There was a much anticipated match between Superbank Sakchaichode and Muangthai PK Saenchai Muay Thai Gym on January 8th, 2015 at Rajadamnern Stadium. Both fighters are coming off very impressive fight records in 2014. Superbank is the current Lumpinee Featherweight Champion and was awarded the 2014 fighter of the year distinction from Lumpinee and Rajadamnern Stadium. Muangthai is the current Channel 7 Super-Featherweight Champion and was originally selected as the Sports Authority of Thailand 2014 fighter of the year.
Muangthai often wins most of his matches by dominating the pugilistic purgatory between boxing and clinch range. This is known as the trapping range in Bruce Lee’s four ranges of combat. He likes to engage with double hand trapping techniques where he cups his opponents gloves from the outside. He does this to neutralize his opponent’s boxing, land close range strikes and score sweeps / dumps. I wrote an indepth breakdown Muangthai’s style here in an earlier article.
Most of his past opponents did not have many good ways to deal with Muangthai’s in fighting tactics. In his only two losses in 2014, Pokkaew and Yokwittaya won close decisions by either keeping Muangthai at striking distance or in close clinch range. By contrast, Superbank chose to engage with Muangthai at his preferred range and won a convincing decision 49-47, dominating all by the last round.
Superbank revealed the blueprint for defeating this tricky fighter. He also put on a sweep clinic, tossing his opponent to the ground more than ten times.
He dulled Muangthai’s sharp elbows with arm pressure, head movement and footwork. Superbank avoided knees by fading, catching the leg and sweeping. He resisted throws by pushing away at the right moment, nullifying Muangthai’s control of his upper body.
Superbank used his opponent’s forward drive against him but repeating tripping and dumping him. He landed some solid retreating left body kicks and even used some of Muangthai’s sneaky elbow strikes against him.
Foiling the Hand Trap
Most of Muangthai’s offense begins from the arm clinch and he has the most success when he controls his opponent’s arms or gloves. However, Superbank did not shy away from trapping range and does a good job of actively fighting for hand position throughout the fight, limiting Muangthai’s offense.
Here, Muangthai (blue) cups Superbank’s (red) gloves from the outside trying to push them down. Superbank resists by either pulling his hands back or pushing against Muangthai’s hands and chest.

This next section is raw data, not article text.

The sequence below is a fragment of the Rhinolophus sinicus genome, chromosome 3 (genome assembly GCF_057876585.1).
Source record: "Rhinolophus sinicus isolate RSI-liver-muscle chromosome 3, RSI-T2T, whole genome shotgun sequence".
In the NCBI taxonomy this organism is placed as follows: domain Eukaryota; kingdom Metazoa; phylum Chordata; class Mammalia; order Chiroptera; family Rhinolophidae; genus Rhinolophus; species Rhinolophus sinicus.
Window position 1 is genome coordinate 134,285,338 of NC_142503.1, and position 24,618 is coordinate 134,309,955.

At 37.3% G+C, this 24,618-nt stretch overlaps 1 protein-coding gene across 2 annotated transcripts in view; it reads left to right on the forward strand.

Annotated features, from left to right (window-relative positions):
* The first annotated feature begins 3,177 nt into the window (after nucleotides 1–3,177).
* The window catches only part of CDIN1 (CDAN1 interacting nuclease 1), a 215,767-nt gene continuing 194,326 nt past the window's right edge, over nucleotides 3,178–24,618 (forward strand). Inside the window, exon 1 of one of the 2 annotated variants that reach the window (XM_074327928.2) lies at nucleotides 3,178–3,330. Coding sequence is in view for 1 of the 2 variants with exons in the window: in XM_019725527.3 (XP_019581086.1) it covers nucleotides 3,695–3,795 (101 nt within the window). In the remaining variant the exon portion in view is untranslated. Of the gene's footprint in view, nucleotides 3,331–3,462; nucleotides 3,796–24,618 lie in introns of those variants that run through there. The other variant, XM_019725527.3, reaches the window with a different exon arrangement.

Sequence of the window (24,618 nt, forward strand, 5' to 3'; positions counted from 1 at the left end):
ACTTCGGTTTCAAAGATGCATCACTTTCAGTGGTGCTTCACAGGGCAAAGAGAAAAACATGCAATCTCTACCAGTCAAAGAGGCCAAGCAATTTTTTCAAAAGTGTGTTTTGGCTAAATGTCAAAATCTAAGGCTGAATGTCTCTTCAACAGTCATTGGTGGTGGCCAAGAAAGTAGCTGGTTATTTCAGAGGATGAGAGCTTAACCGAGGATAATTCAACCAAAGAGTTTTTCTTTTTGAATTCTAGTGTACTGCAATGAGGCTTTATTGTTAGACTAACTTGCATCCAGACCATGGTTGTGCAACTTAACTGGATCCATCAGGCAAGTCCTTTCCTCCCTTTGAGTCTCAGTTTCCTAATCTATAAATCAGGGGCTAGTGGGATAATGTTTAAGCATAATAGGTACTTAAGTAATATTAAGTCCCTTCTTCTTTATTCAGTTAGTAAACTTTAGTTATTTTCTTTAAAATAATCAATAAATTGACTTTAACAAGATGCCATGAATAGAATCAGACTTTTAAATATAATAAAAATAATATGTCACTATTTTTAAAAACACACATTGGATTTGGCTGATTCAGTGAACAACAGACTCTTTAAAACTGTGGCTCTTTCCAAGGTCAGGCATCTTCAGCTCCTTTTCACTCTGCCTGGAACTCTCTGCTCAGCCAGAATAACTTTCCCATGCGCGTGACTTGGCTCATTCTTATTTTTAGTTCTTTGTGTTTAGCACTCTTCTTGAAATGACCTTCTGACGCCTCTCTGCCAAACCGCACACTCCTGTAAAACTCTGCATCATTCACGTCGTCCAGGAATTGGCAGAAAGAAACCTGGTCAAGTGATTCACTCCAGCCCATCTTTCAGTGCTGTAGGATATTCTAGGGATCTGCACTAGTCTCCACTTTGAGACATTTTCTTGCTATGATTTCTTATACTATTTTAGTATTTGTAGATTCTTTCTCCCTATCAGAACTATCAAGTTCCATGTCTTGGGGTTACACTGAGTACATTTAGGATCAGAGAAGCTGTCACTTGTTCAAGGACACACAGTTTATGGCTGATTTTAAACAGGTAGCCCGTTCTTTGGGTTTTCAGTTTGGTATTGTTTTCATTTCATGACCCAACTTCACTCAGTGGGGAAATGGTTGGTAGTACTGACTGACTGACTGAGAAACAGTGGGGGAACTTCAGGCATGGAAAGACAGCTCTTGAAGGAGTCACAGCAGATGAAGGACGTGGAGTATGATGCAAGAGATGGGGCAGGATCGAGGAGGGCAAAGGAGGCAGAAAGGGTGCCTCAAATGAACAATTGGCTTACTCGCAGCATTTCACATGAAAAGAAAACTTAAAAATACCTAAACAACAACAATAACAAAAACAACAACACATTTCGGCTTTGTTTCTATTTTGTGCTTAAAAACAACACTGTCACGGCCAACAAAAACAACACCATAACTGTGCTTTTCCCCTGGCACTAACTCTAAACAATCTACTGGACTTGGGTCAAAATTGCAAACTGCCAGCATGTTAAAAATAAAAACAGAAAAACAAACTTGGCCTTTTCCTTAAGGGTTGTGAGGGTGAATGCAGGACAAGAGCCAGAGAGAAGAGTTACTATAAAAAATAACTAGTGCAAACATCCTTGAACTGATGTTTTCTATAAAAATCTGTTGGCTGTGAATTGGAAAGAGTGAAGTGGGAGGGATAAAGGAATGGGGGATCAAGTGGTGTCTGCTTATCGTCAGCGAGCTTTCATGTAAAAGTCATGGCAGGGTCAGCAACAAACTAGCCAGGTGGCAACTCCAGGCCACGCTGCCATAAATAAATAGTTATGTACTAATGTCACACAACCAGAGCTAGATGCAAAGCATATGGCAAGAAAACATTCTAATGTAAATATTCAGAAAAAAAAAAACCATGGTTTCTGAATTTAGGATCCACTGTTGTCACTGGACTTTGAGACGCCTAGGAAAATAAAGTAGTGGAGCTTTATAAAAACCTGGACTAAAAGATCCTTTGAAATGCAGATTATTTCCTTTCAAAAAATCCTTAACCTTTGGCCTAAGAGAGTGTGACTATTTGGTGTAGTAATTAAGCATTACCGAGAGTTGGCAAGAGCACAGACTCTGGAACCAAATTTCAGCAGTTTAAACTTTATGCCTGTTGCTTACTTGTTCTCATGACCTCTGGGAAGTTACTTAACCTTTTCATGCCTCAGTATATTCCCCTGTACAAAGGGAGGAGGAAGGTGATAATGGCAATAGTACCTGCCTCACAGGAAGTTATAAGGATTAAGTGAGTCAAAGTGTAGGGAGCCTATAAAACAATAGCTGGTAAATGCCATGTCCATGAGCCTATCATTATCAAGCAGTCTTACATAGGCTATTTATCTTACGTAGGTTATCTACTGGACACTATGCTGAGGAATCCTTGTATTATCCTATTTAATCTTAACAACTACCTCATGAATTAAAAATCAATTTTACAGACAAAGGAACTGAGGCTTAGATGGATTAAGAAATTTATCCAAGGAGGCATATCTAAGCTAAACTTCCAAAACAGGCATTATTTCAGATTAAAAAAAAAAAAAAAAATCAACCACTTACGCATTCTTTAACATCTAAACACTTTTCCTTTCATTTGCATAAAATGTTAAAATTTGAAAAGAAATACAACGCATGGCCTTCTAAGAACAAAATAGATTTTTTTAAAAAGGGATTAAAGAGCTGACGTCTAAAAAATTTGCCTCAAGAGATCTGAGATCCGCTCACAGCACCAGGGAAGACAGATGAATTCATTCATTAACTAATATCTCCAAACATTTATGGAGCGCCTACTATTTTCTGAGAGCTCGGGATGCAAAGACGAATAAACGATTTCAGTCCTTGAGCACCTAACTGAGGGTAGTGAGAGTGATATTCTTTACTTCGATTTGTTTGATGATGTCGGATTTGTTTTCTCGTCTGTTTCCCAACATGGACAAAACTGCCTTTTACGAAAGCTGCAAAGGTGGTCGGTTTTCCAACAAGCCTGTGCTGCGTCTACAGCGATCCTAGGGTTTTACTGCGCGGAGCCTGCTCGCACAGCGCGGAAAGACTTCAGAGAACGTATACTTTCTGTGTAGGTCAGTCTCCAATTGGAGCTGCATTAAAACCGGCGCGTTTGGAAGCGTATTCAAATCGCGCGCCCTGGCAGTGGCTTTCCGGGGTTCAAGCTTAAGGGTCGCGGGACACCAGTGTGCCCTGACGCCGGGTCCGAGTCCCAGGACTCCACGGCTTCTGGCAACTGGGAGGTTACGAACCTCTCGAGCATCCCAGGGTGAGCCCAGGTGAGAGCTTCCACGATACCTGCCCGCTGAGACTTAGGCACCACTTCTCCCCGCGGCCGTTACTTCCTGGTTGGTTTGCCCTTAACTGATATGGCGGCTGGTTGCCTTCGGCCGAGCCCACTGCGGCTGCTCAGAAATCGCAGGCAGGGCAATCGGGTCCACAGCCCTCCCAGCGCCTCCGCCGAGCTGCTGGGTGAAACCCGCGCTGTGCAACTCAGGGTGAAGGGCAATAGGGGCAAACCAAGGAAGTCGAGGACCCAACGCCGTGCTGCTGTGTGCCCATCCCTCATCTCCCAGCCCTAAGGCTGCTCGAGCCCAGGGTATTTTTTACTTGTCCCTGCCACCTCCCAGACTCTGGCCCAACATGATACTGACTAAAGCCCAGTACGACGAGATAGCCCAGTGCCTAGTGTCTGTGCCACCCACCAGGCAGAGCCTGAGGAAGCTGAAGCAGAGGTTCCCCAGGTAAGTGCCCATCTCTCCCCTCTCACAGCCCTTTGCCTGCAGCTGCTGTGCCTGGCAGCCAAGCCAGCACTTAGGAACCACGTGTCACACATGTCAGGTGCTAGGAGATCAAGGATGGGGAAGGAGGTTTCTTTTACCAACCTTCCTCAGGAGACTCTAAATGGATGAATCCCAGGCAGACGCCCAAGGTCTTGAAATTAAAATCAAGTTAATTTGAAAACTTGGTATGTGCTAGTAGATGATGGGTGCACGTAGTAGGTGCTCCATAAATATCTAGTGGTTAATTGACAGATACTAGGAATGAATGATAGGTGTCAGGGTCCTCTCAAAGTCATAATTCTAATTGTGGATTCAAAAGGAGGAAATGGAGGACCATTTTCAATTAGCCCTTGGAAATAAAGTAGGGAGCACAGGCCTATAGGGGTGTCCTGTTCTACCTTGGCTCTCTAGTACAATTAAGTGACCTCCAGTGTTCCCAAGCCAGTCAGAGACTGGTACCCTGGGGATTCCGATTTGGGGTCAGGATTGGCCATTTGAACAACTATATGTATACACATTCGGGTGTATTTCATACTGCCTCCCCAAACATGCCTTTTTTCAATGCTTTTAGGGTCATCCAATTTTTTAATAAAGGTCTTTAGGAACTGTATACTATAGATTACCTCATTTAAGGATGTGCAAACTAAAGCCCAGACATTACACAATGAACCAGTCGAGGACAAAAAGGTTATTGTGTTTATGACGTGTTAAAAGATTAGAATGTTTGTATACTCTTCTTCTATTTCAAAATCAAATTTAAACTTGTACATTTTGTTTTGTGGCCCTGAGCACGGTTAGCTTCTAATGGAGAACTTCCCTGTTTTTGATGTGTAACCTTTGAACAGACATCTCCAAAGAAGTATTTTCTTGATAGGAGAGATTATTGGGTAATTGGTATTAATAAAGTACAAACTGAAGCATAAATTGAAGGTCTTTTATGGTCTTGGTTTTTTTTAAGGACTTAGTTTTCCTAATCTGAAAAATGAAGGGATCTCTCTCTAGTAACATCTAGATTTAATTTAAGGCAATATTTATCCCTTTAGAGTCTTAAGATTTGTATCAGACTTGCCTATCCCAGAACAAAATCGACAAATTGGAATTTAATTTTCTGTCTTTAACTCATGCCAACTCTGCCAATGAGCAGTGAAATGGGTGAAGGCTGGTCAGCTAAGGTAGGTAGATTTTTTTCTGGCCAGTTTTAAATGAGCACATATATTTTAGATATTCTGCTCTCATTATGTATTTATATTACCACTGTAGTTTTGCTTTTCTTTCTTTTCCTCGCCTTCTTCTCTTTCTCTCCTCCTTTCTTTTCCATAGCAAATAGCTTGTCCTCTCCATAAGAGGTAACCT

There is a near constant battle for hand and arm position throughout the fight.
Muangthai’s Deadly Elbows
Muangthai’s primary weapon from the arm clinch consists of his sneaky elbow attacks. He has inflicted many cuts and earned many knockouts this way. He masterfully manipulates his opponent’s hand position and posture to create openings and generate leverage for his elbow strikes.
When Muangthai has outside arm control, he pulls his opponents arms down to create an opening for the horizontal elbow. With Superbank’s posture broken and bent forward from the pull, Muangthai is able to cleanly land the left elbow on Superbank’s chin.
When Muangthai has inside grips in the arm clinch, he pulls down on his opponent’s shoulder and explodes forward, turning his hip and rotating his shoulder to deliver an uppercut elbow. Pokkaew (red) has a very loose grip on Muangthai’s (blue) right arm and cannot block or parry the elbow with his arm trapped outside. Muangthai has an open line to Pokkaew’s chin.
Superbank neutralizes Muangthai’s elbow strikes with a number of different tactics during the fight. Outside of the clinch, Superbank parries uppercut elbows with his forearm. In the clinch, Superbank applies arm pressure to immobilize Muangthai’s arms. When he’s not in a position to stop the elbow from coming, he uses head movement to avoid the strike. At range, he uses footwork to move his head off the centerline.
Parrying the Uppercut Elbow
While parrying techniques are most commonly associated with straight punches, it is also possible to deflect a variety of linear strikes (e.g. uppercut elbows, push kicks) with parrying movements.
Muangthai throws a right uppercut elbow from boxing range in a southpaw stance. Superbank keeps a tight guard and nudges Muangthai’s right forearm with his left forearm. He redirects the tip of the elbow to the right of his chin.
Uppercut elbows are designed to split the guard and can even get through a tight guard at times. Parrying ensures that strike is moved off target and is usually better defensive option than a static closed guard. Proper timing is key however. A poorly timed parry can create an opening for your opponent.